These also have many potential benefits. First and foremost is the reduction in the emission levels of the car. Pollution has been a bane, adversely affecting ecology as well as making it uncomfortable for everyone who has to live with it. Through almost zero tailpipe emissions, green house gas release into the atmosphere is reduced. Along with it, the dependence of any country going for electric cars reduces its dependency on foreign nations for its fuel supply which directly affects the state of economy. Moreover, electric motors have relatively high conversion efficiencies of up to 75%as compared to IC engines which convert only 20% of gasoline energy at maximum.
Despite of the promise of greener pastures by the electric car, it is yet to enter the automobile mainstream. It faces several hurdles and limitations in being adopted by all and sundry. First factor that backs people off such an alternative is the initial cost of car. The main component of this cost is the battery pack. With mass production, it is expected that the rates will decline. But investments on expectations are highly risky and not many people want to take such a leap of faith. Other factors are the lack of public infrastructure to overcome the ‘range anxiety’, where a driver fears that the battery might just run out before reaching home and there is no charging point around. Most of the electric vehicles are not capable of high speeds.
As of 2011, there are only a few highway-capable models available in the market. Electric cars are aimed at reducing the use of fossil fuels. But this makes us think that where does the energy to produce electricity come from? Many power plants still rely on fossil fuels to operate their boilers. Thus complete migration would only be possible only when there is a huge investment to replace the existing infrastructure and its dependence on fossil fuels. Most people would be plugging in their cars to recharge at night when it is not in use. This could also cause potential load problems on the electric grid. Also, the batteries would charge using the conventional 220V sockets and hence would take all the more time to recharge. A possible solution to this would be to have a smart energy plan where the charging would be done on ‘Level 2’ 240 Volts charger rather than the conventional 120 V chargers, reducing charging time and for this, a large load would be given to the grid. Fuel cells offer much promise on many fronts like weight reduction, increased battery performance and life, capacity etc. and are an area of active research. Hydrogen as a fuel would reduce the harmful emissions to zero and is quite abundant.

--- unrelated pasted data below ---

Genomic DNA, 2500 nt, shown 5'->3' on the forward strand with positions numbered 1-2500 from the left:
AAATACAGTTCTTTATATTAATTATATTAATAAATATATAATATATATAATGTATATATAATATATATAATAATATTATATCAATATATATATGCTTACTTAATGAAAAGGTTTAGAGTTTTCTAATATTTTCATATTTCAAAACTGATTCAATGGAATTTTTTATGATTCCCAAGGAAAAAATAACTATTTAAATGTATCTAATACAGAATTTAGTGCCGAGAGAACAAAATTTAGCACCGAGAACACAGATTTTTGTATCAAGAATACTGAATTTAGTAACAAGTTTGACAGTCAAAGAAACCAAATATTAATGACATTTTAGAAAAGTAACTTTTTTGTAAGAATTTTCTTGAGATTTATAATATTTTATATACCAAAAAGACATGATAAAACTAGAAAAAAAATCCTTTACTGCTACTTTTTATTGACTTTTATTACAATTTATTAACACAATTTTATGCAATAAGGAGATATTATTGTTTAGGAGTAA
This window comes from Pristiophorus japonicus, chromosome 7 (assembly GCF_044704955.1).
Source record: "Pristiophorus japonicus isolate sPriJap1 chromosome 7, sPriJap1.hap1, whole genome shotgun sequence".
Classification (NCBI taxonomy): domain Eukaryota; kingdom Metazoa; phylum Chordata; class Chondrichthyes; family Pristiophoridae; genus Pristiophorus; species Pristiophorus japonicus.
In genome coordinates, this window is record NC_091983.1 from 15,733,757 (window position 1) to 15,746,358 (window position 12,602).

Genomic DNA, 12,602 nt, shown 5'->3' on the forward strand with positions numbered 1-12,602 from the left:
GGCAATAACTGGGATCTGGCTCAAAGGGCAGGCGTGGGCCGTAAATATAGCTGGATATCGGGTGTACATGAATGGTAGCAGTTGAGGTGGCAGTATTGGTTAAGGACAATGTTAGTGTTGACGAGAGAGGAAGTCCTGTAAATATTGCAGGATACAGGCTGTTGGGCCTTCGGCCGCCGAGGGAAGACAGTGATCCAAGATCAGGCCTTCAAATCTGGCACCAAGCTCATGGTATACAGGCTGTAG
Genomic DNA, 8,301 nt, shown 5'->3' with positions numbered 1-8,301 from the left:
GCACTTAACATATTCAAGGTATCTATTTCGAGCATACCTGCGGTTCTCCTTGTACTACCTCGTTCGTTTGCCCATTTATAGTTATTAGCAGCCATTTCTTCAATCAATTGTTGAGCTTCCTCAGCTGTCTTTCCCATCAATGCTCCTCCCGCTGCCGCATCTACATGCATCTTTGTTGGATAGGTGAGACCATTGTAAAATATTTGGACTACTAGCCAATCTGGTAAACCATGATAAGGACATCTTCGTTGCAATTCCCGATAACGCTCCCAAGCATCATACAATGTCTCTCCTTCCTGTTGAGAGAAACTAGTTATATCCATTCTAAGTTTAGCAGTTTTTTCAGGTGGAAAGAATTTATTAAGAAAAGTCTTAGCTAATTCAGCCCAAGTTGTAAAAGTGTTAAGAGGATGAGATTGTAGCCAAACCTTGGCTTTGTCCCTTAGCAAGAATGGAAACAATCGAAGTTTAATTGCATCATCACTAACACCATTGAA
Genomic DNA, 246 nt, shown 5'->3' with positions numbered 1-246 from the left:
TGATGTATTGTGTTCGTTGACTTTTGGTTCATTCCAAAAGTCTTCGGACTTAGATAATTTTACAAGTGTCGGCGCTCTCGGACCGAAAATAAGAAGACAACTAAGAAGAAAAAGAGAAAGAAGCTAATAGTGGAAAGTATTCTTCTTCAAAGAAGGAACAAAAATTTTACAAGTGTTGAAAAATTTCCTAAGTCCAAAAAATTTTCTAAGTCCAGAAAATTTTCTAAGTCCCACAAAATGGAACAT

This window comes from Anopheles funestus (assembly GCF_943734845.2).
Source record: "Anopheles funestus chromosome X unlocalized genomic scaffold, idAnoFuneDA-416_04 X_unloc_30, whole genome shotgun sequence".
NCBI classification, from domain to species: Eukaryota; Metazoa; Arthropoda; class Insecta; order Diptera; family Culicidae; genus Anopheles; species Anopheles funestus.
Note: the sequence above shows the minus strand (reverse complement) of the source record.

Several countries like US, UK and China have pledged federal grants for electric cars and batteries to hasten up the process. Local governments offer tax credits, subsidies and incentives to reduce the purchase price of electric cars. Many European Union member states provide tax reductions and exemptions for people going in for purchasing electric cars. Many companies like America Electric, Commuter Cars, ElBil Norge, Fly Bo, Global Electric Motorcars (GEM), Modec, REVA etc. have been rolling out various electric car models. The influence has been such that even IC engine car manufacturers have started to manufacture electric car variants. Some of the common names are Toyota, Hyundai, Mahindra, Honda, Chevrolet, Nissan etc.
Despite of all the marketing strategies and all the push being given by the governments to popularize electric cars among the people, not everybody understands the importance of switching over to alternative energy solutions right now. And the scenario is expected to remain so until the manufacturing cost is brought down and the performance is brought up to the level where they can directly compete with the gasoline cars and outdo them. This all rounds up again to the weakest link in the electric car manufacture chain, the batteries. But we’ll need to understand the need, if not for us, then for the generations to come. Electric car is one such investment!
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